Bluefin I would definitely acknowledge that the opening motif to the 5th of Beethoven is probably the most well known passage in music, little doubt about that. I would also bet that the 1st and 3rd movement of Mozart's G minor symphony (# 40) are instantly recognizable to at least as many folks, possibly more, than any particular passage in a Beethoven Symphony other than the 1st movement of the 5th and the final movement of the 9th. I would also guess that although many might recognize the G Minor, most probably wouldn't know who composed it. The point is the music stays with you from the first time you hear it, hooks galore :)
Eldartford, Since you are, in fact, quite familar with classical music, wouldn't your point have been better expressed if you had voiced specific critisms, as opposed to making generic expressions, such as "over-rated", etc which when read by novices can be mis-understood as meaning that they are unworthy.I think it is this manner of expression that draws the boo's. While I realize the significance of all of Beethovens symphonies in the whole, as well as in the part, as with you I too am not really drawn to hearing repeated performances of the 9th. I feel it is not as cohesive as the 5th and 7th nor as pastoral as the 6th or joyful as the 8th. None the less it was Beethovens Symphonies which broke the ground for future symphonists, the romantic period if you will, not Mozart, even though for many years even such as Brahms felt he could not compete as a symphonist - because he felt Beethoven had said it all. Understanding what made these symphonies great prepares one for a better understanding of what was to come. Great music did not stop with Beethoven, as it did not stop with Bach, Handel, or Mozart. Its all a wonderful voyage to be enjoyed, and I wouldn't denegrate any of the "Greats" just because I didn't find them engaging (any longer). If my post implied that you were ignorant, forgive me for my boorish behavior.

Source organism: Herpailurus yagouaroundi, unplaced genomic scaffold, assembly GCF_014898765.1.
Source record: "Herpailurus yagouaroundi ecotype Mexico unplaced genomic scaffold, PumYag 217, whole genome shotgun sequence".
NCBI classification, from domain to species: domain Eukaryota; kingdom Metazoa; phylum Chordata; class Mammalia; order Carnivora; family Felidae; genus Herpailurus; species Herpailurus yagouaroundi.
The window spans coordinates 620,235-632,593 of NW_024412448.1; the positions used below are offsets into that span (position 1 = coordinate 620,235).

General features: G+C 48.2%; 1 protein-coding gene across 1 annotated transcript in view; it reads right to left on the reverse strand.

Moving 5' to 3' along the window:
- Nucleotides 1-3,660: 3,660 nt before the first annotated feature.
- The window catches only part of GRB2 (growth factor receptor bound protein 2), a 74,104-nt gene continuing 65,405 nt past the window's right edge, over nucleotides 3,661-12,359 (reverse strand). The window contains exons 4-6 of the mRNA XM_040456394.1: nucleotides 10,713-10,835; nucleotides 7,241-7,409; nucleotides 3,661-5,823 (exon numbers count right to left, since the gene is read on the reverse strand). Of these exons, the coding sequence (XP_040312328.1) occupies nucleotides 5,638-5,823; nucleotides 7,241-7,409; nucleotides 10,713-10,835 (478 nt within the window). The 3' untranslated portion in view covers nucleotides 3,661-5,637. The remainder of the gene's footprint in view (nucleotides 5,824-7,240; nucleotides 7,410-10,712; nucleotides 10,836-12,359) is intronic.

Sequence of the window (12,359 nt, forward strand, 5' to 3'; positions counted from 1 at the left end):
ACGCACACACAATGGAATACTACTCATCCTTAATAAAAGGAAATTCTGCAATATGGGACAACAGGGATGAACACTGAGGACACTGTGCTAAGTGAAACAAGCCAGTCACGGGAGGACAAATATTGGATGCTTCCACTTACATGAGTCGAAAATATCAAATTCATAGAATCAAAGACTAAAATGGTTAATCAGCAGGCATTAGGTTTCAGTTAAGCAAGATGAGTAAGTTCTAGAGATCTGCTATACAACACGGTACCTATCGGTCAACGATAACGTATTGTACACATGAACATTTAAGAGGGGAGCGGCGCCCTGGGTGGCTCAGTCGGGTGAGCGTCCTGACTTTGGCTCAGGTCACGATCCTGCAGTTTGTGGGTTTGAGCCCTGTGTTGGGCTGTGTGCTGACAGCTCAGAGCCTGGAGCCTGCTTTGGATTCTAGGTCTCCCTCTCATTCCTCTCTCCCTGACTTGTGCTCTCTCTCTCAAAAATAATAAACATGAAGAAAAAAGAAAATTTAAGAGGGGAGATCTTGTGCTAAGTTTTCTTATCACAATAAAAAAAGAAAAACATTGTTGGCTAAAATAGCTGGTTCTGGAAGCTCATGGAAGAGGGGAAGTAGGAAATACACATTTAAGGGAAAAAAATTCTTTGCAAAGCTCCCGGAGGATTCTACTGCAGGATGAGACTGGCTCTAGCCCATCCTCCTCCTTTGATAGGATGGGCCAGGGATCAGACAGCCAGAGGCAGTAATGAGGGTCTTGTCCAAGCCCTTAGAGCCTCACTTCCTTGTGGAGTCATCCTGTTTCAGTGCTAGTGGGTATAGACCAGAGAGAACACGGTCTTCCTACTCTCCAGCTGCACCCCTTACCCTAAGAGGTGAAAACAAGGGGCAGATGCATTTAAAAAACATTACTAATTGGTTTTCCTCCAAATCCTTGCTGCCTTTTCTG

Newbee...As usual this thread has strayed far from its original intent. I did identify my favorite, the 5th, as per the question of the thread. What stirred up all the talk was my suggestion that the others are not up to their godlike reputations, and I suggested Mozart as an equally good (sometimes better) composer. Of course that judgment is subjective, but I am not alone in my view.
As to the specific features that bother me, I referred to a "pompous" character, and I have in mind particularly the choral movement of the 9th. (Some other parts of his symphonies are beautiful). Also I expressed the more specific comment the choral movement begins well but lacks a satisfactory development. It was certainly innovative of Beethoven to introduce a chorus, but just imagine what Mozart would have done with it!
Tubegroover, I think all it comes to personal taste. I perfer Mozart's 35/36th over Jupitor. To me, 35 and 36 are more "Mozart". More nature sounding as Mozart's style. If I overplay Jupitor, maybe I will remember more melody. But the music never push me strongly enough to overplay it (I may have 3 different Jupitor recordings). But even then, I will not put them over Beethoven, Mahler, Bramhs,... I am talking about symphony. I love Mozart's opera too. But we are talking about symphony, aren't we?
Eldartford, Beethoven's Symphonies overrated?!! LOL...it's like if you told a jazz expert/lover Kind of Blue is overrated. haha
Kkursula, you said "Beethoven was great, but was depressed most of his life for not "being" Mozart"...quite interesting YOUR theory, I have never seen this in any of Beethoven's biographies I've read.
3rd symphony (1st,2nd and 4th movements), 5th symphony (1st and 4th movements), 6th symphony (1st, 2nd and 5th movements), 7th symphony (the whole symphony), 8th symphony (the whole symphony) and 9th symphony (the whole symphony!!!). What can I say...AMAZING MUSIC!